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Do bigger trucks mean more accidents?

Truck move America. At any moment, hundreds of thousands of trucks are moving goods across the country. As part of legislation dealing with transportation needs for the future, Congress has requested that the prospect of larger trucks be considered. These trucks would allow more goods to be transported, and in theory lower the costs. At least, for some entities. The price the rest of us could be wind up paying, however, could be much higher.

Some of the opposition to the proposal comes from a somewhat unexpected quarter: truck drivers. The Owner Operator Independent Drivers Association (OOIDA), an association of independent truck drivers sees the potential for more truck accidents resulting from these larger trucks.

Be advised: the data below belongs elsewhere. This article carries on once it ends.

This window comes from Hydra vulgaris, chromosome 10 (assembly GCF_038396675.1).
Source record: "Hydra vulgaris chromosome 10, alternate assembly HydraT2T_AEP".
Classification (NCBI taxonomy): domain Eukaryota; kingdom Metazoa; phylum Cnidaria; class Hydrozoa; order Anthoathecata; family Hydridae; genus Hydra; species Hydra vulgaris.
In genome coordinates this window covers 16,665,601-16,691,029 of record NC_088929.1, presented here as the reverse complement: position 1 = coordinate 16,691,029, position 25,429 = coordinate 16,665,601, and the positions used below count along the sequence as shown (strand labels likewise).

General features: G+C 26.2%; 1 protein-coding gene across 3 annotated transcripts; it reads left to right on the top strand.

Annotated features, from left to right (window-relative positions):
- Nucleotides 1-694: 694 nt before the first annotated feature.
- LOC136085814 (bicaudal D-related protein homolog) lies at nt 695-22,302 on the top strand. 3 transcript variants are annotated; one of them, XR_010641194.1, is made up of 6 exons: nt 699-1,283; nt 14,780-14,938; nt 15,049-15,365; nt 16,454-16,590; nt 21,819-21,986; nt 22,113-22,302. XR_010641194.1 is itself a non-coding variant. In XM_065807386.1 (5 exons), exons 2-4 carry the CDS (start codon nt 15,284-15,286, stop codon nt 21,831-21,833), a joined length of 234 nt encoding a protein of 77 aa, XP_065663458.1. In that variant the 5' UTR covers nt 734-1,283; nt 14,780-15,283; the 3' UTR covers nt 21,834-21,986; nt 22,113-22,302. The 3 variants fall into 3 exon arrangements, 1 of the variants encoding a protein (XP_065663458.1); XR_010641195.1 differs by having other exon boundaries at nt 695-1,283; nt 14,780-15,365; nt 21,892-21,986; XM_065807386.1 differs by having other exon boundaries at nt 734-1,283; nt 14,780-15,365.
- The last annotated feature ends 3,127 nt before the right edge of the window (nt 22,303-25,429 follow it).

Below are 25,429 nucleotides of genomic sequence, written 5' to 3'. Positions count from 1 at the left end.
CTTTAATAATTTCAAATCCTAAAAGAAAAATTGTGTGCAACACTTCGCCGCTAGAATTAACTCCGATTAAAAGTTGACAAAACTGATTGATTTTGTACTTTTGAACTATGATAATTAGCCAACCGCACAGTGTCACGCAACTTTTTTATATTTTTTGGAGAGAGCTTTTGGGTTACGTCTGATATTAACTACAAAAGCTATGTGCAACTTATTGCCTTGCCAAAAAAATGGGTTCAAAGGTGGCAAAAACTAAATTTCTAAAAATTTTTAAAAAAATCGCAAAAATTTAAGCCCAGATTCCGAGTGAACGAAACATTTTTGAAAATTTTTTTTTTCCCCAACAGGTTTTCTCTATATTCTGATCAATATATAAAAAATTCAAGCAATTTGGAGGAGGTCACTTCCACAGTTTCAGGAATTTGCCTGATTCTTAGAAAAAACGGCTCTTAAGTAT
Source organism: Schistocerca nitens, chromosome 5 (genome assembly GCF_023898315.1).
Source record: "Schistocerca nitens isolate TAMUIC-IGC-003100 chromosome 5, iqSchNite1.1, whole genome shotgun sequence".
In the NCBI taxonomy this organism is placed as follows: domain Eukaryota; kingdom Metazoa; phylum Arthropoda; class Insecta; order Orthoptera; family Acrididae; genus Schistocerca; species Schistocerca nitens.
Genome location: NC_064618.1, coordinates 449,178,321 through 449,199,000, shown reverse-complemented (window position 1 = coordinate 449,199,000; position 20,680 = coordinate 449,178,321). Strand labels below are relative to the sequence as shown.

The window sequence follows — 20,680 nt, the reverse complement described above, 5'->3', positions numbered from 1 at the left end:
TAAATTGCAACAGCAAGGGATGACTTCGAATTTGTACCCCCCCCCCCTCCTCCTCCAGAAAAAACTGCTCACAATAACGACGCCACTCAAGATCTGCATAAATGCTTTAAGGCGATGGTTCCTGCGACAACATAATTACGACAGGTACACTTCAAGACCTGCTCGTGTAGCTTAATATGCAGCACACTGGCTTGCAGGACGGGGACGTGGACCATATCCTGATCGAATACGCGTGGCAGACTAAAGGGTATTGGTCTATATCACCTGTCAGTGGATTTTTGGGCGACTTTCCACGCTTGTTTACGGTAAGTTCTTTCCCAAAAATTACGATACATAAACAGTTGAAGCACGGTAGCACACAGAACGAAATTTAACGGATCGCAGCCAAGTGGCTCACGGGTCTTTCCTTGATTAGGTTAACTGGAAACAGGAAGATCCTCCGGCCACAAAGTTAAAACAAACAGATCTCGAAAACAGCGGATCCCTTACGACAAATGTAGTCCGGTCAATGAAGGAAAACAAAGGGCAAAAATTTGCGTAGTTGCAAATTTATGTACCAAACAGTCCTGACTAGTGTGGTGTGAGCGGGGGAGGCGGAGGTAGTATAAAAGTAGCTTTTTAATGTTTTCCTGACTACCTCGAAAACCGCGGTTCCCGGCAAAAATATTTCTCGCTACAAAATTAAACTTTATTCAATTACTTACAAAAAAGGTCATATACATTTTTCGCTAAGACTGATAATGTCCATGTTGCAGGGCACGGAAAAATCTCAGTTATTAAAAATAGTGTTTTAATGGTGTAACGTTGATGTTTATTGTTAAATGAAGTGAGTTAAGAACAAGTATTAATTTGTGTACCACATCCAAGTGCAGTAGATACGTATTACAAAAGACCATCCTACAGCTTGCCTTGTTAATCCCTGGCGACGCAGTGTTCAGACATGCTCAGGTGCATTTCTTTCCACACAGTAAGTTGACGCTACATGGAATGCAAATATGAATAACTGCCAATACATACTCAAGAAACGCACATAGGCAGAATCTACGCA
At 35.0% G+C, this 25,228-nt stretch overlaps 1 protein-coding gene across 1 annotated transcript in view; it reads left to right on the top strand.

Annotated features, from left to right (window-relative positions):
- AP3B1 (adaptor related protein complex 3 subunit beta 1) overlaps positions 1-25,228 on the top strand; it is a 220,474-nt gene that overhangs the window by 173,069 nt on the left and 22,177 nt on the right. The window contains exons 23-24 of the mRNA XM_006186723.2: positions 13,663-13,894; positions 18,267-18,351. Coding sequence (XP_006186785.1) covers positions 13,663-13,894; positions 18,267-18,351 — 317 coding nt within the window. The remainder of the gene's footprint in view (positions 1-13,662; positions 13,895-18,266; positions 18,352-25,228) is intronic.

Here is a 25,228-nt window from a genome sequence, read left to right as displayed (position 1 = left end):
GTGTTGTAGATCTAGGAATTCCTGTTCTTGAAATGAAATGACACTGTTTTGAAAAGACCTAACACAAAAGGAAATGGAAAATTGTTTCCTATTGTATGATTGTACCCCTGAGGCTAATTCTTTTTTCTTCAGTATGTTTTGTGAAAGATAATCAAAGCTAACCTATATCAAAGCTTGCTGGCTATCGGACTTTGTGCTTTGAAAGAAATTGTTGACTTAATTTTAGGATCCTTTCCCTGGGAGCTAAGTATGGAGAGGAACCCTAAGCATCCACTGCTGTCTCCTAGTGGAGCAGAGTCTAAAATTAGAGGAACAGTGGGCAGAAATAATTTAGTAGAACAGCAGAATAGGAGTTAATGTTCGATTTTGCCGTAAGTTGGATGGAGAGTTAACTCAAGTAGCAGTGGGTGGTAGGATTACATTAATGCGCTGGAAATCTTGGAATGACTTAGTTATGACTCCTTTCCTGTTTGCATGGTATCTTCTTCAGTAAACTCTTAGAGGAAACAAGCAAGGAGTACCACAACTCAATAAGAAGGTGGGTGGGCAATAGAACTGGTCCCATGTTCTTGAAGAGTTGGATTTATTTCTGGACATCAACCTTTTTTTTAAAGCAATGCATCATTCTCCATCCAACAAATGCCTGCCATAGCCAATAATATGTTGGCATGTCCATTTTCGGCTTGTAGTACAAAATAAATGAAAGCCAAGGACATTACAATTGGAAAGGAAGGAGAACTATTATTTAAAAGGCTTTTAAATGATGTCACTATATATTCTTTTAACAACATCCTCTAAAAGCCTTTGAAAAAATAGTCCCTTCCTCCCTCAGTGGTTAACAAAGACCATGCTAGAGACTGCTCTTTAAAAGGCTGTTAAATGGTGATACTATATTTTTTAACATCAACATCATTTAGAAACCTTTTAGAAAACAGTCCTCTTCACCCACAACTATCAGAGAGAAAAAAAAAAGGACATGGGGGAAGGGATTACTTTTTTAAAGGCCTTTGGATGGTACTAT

The proposal would permit trucks to increase to 97,000 lbs on six-axles. Trucks this size today are considered heavy hauls and are a specialized area of trucking. The size and complexity of these larger trucks demands a more experienced driver.

Because many trucking companies rely on technology to maintain safety, driver experience and training is discounted. And when the technology fails? The inexperienced truck driver simply cannot cope and you do not want to be in a vehicle next to that truck when that happens.

The OOIDA argues that these trucks also will damage the country's aging infrastructure, as the larger trucks will place more stress roads and bridges.

Because many of these old bridges are too narrow or cannot support the larger loads, the supersized trucks would be restricted to fewer roads, and they would place even more stress on those routes, damaging that modern infrastructure.

Source: Land Line magazine, "Supersized trucks? The professionals on the road say no,” David Tanner, June 6, 2013